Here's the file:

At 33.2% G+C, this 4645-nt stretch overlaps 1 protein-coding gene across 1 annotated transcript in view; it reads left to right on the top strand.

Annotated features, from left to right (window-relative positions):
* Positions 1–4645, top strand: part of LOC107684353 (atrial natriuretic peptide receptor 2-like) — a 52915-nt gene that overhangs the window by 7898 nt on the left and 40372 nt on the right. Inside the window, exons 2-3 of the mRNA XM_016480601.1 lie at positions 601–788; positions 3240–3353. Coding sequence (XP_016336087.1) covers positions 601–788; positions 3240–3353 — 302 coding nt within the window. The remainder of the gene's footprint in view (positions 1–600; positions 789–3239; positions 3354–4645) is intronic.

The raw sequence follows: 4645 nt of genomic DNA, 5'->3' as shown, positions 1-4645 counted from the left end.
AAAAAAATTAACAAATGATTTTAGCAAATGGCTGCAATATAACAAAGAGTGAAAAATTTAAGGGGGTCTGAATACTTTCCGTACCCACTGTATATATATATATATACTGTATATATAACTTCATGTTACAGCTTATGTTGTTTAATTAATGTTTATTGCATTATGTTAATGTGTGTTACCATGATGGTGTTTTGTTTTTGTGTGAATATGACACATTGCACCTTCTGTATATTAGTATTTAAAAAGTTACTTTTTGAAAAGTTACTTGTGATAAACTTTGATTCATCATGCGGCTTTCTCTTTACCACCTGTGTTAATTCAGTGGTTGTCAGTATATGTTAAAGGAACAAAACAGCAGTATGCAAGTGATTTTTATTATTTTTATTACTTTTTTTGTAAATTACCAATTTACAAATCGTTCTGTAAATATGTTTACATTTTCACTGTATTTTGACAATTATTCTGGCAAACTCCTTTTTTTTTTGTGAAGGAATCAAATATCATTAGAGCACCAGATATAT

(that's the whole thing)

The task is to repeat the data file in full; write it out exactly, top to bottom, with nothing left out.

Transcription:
At 33.2% G+C, this 4645-nt stretch overlaps 1 protein-coding gene across 1 annotated transcript in view; it reads left to right on the top strand.

Annotated features, from left to right (window-relative positions):
* Positions 1–4645, top strand: part of LOC107684353 (atrial natriuretic peptide receptor 2-like) — a 52915-nt gene that overhangs the window by 7898 nt on the left and 40372 nt on the right. Inside the window, exons 2-3 of the mRNA XM_016480601.1 lie at positions 601–788; positions 3240–3353. Coding sequence (XP_016336087.1) covers positions 601–788; positions 3240–3353 — 302 coding nt within the window. The remainder of the gene's footprint in view (positions 1–600; positions 789–3239; positions 3354–4645) is intronic.

The raw sequence follows: 4645 nt of genomic DNA, 5'->3' as shown, positions 1-4645 counted from the left end.
AAAAAAATTAACAAATGATTTTAGCAAATGGCTGCAATATAACAAAGAGTGAAAAATTTAAGGGGGTCTGAATACTTTCCGTACCCACTGTATATATATATATATACTGTATATATAACTTCATGTTACAGCTTATGTTGTTTAATTAATGTTTATTGCATTATGTTAATGTGTGTTACCATGATGGTGTTTTGTTTTTGTGTGAATATGACACATTGCACCTTCTGTATATTAGTATTTAAAAAGTTACTTTTTGAAAAGTTACTTGTGATAAACTTTGATTCATCATGCGGCTTTCTCTTTACCACCTGTGTTAATTCAGTGGTTGTCAGTATATGTTAAAGGAACAAAACAGCAGTATGCAAGTGATTTTTATTATTTTTATTACTTTTTTTGTAAATTACCAATTTACAAATCGTTCTGTAAATATGTTTACATTTTCACTGTATTTTGACAATTATTCTGGCAAACTCCTTTTTTTTTTGTGAAGGAATCAAATATCATTAGAGCACCAGATATAT